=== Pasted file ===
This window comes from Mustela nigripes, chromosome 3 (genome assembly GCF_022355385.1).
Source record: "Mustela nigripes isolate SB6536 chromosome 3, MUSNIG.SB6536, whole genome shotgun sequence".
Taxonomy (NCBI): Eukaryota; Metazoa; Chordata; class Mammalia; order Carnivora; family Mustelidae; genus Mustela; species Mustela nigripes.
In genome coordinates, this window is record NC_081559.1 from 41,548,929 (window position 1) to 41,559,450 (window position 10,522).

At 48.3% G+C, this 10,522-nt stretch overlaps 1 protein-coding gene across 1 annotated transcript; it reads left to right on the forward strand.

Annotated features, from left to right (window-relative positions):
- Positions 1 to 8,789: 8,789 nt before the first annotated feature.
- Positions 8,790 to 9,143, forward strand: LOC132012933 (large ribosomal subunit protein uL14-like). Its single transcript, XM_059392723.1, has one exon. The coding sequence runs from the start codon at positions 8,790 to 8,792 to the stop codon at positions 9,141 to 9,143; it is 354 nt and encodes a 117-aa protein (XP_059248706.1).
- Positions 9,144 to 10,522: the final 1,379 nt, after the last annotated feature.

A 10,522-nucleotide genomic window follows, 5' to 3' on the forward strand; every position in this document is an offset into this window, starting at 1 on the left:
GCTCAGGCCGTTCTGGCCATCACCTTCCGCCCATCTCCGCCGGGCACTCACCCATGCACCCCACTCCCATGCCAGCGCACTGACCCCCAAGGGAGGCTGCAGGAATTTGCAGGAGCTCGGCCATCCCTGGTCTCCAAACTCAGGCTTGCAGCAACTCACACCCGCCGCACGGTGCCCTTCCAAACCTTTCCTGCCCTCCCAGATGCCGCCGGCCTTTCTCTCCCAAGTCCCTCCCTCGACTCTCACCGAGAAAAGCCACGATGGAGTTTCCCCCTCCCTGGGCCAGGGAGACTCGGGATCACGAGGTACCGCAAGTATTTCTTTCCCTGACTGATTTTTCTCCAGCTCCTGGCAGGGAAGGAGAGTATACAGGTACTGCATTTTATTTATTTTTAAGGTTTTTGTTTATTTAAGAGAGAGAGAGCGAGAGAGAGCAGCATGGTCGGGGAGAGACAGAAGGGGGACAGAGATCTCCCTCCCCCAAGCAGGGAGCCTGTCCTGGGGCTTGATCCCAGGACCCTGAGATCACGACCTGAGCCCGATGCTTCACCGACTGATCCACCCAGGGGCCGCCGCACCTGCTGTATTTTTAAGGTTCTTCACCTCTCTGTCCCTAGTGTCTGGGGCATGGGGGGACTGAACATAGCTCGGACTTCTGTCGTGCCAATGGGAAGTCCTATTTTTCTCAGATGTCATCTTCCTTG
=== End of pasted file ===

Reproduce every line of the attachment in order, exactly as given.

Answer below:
This window comes from Mustela nigripes, chromosome 3 (genome assembly GCF_022355385.1).
Source record: "Mustela nigripes isolate SB6536 chromosome 3, MUSNIG.SB6536, whole genome shotgun sequence".
Taxonomy (NCBI): Eukaryota; Metazoa; Chordata; class Mammalia; order Carnivora; family Mustelidae; genus Mustela; species Mustela nigripes.
In genome coordinates, this window is record NC_081559.1 from 41,548,929 (window position 1) to 41,559,450 (window position 10,522).

At 48.3% G+C, this 10,522-nt stretch overlaps 1 protein-coding gene across 1 annotated transcript; it reads left to right on the forward strand.

Annotated features, from left to right (window-relative positions):
- Positions 1 to 8,789: 8,789 nt before the first annotated feature.
- Positions 8,790 to 9,143, forward strand: LOC132012933 (large ribosomal subunit protein uL14-like). Its single transcript, XM_059392723.1, has one exon. The coding sequence runs from the start codon at positions 8,790 to 8,792 to the stop codon at positions 9,141 to 9,143; it is 354 nt and encodes a 117-aa protein (XP_059248706.1).
- Positions 9,144 to 10,522: the final 1,379 nt, after the last annotated feature.

A 10,522-nucleotide genomic window follows, 5' to 3' on the forward strand; every position in this document is an offset into this window, starting at 1 on the left:
GCTCAGGCCGTTCTGGCCATCACCTTCCGCCCATCTCCGCCGGGCACTCACCCATGCACCCCACTCCCATGCCAGCGCACTGACCCCCAAGGGAGGCTGCAGGAATTTGCAGGAGCTCGGCCATCCCTGGTCTCCAAACTCAGGCTTGCAGCAACTCACACCCGCCGCACGGTGCCCTTCCAAACCTTTCCTGCCCTCCCAGATGCCGCCGGCCTTTCTCTCCCAAGTCCCTCCCTCGACTCTCACCGAGAAAAGCCACGATGGAGTTTCCCCCTCCCTGGGCCAGGGAGACTCGGGATCACGAGGTACCGCAAGTATTTCTTTCCCTGACTGATTTTTCTCCAGCTCCTGGCAGGGAAGGAGAGTATACAGGTACTGCATTTTATTTATTTTTAAGGTTTTTGTTTATTTAAGAGAGAGAGAGCGAGAGAGAGCAGCATGGTCGGGGAGAGACAGAAGGGGGACAGAGATCTCCCTCCCCCAAGCAGGGAGCCTGTCCTGGGGCTTGATCCCAGGACCCTGAGATCACGACCTGAGCCCGATGCTTCACCGACTGATCCACCCAGGGGCCGCCGCACCTGCTGTATTTTTAAGGTTCTTCACCTCTCTGTCCCTAGTGTCTGGGGCATGGGGGGACTGAACATAGCTCGGACTTCTGTCGTGCCAATGGGAAGTCCTATTTTTCTCAGATGTCATCTTCCTTG